Robocalls from President Trump, grocery store chats and an RV tour, or: How to win an election in Alaska

Anchorage (KTUU) — After months of tough campaigning, the clock is ticking down to the final hours for candidates for governor and the U.S. House of Representatives to snag those last minute votes.

Democratic gubernatorial candidate Mark Begich was campaigning in Fairbanks Monday morning before flying back to Anchorage in the afternoon, while Republican Mike Dunleavy was making phone calls and thanking supporters.

Independent congressional candidate Alyse Galvin spent most of her day drumming up support in the Valley while Rep. Don Young was scheduled to wave signs on Anchorage street corners in the afternoon.

But most people have probably made up their minds by this point, so does anything the candidates do now really matter?

Dunleavy's campaign says in the next 24 hours it's going to fire off 30,000 text messages, 30,000 phone calls, one million digital impressions and 60,00 robocalls from President Donald Trump and Vice President Mike Pence.

Dunleavy says between now and the polls closing he'll be on the phone calling voters.

"Phone calls, phone calls, phone calls, phone calls," Dunleavy said, "and more phone calls."

Speaking to his campaign volunteers Dunleavy seemed to think the votes between him and Begich would be close.

"I don't know what's going to happen tomorrow, it's close," Dunleavy said. "I don't know what is going to happen tomorrow but I can tell you this, it's been a remarkable journey and you are the ones that made this the journey it is today. We would not be where we are today without you."

Begich was back in Anchorage by 2 p.m. after voting earlier in the day in Fairbanks.

Calling supporters from Anchorage, he told one person he felt good about his chances after talking with voters in Interior Alaska. He says 50 volunteers on Saturday and 40 volunteers on Sunday went door-to-door to help spread Begich's message to potential voters, and simply to encourage them to get out and vote.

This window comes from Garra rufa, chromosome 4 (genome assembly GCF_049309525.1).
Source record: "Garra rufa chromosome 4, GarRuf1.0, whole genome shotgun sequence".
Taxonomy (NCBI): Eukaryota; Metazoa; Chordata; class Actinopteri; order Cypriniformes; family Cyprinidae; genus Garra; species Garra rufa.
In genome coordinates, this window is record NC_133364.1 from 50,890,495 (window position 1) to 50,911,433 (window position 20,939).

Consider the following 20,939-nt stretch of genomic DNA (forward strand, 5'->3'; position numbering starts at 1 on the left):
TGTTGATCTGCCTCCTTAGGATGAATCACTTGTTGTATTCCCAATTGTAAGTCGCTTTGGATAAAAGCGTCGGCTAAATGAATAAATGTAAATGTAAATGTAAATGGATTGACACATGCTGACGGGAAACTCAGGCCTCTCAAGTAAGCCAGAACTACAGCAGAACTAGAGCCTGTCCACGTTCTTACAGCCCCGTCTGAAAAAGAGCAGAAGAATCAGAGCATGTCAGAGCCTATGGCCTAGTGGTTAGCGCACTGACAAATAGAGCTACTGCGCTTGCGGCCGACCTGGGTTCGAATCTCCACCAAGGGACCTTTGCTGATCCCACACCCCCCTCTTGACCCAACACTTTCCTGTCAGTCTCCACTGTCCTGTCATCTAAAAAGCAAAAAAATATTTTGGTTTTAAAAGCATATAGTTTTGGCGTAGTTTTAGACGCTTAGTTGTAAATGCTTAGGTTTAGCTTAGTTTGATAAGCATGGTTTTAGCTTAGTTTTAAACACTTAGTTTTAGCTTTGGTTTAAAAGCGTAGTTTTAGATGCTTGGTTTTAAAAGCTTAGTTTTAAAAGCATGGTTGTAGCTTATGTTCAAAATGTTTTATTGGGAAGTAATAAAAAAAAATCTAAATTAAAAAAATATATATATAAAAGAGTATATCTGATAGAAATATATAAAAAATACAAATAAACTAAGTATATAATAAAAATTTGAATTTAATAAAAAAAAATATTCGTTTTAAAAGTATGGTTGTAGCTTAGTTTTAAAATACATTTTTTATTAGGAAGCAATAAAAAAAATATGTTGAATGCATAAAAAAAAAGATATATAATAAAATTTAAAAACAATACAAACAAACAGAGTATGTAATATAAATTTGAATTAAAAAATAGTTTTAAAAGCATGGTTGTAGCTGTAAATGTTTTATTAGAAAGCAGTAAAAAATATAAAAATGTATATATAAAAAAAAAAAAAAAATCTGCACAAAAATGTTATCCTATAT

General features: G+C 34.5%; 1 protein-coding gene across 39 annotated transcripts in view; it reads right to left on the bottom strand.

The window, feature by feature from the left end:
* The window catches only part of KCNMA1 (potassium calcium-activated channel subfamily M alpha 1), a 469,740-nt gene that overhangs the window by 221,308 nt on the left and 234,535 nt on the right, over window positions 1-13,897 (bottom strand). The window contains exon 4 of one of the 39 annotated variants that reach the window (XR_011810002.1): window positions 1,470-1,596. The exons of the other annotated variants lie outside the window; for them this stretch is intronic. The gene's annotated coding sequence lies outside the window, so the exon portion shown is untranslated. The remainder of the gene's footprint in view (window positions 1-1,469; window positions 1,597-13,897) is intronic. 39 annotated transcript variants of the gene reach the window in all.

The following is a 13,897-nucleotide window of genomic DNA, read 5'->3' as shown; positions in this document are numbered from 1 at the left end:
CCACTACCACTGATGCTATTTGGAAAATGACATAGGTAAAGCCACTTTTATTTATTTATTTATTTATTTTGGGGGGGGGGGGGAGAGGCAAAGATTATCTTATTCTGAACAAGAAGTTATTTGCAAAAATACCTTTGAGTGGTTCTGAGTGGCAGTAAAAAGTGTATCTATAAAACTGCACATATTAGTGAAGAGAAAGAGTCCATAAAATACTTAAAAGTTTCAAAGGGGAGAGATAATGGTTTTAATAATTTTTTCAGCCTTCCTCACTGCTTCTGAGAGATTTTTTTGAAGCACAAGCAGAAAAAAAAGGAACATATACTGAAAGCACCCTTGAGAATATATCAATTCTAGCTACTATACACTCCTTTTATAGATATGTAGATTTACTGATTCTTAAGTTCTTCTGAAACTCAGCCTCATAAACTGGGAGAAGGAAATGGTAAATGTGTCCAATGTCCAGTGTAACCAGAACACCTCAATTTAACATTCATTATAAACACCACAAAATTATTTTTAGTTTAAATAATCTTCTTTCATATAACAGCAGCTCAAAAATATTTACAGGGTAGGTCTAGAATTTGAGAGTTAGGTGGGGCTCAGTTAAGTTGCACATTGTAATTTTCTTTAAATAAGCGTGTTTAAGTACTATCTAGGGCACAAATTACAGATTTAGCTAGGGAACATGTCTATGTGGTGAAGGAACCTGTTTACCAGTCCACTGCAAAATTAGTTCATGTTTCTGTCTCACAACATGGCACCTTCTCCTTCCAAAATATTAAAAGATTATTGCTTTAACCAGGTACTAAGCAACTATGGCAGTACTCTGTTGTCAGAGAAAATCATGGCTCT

"Every minute matters until the polls close. You want to get people out, you want to remind them," Begich said.

Begich says he'll spend the next few hours Monday talking to people at grocery stores.

"I feel good we've come a long ways and the last two or three weeks have been very energetic," Begich said. "A lot of activity in the campaign all across the state."

Alyse Galvin, running against Congressman Don Young, spent her day on a whirlwind tour in her RV. She said just today she met a woman in the Valley who told Galvin she'd vote for her after a lifetime of only voting Republican.

"Do I think I can win? I think I can win. That's why I'm here," Galvin said while campaigning in Big Lake.

After an interview with KTUU, two women walked up to Galvin and told her they're supporting her.

"Hey! We need a change Alyse!" one woman yelled.

"I will certainly be supporting you," another said.

Rep. Don Young voted Monday morning and then went on the Dave Stieren radio show in the afternoon. His campaign said he'd spend the afternoon waving signs in Anchorage. In a Facebook video Young encouraged Alaskans to vote for him.

"I voted today and I'm quite proud of that," Young said. "This makes, I believe this is the 60th vote I've cast in the state of Alaska."

Young, who has served in Congress since 1973, became the longest-serving current House member in December 2017.

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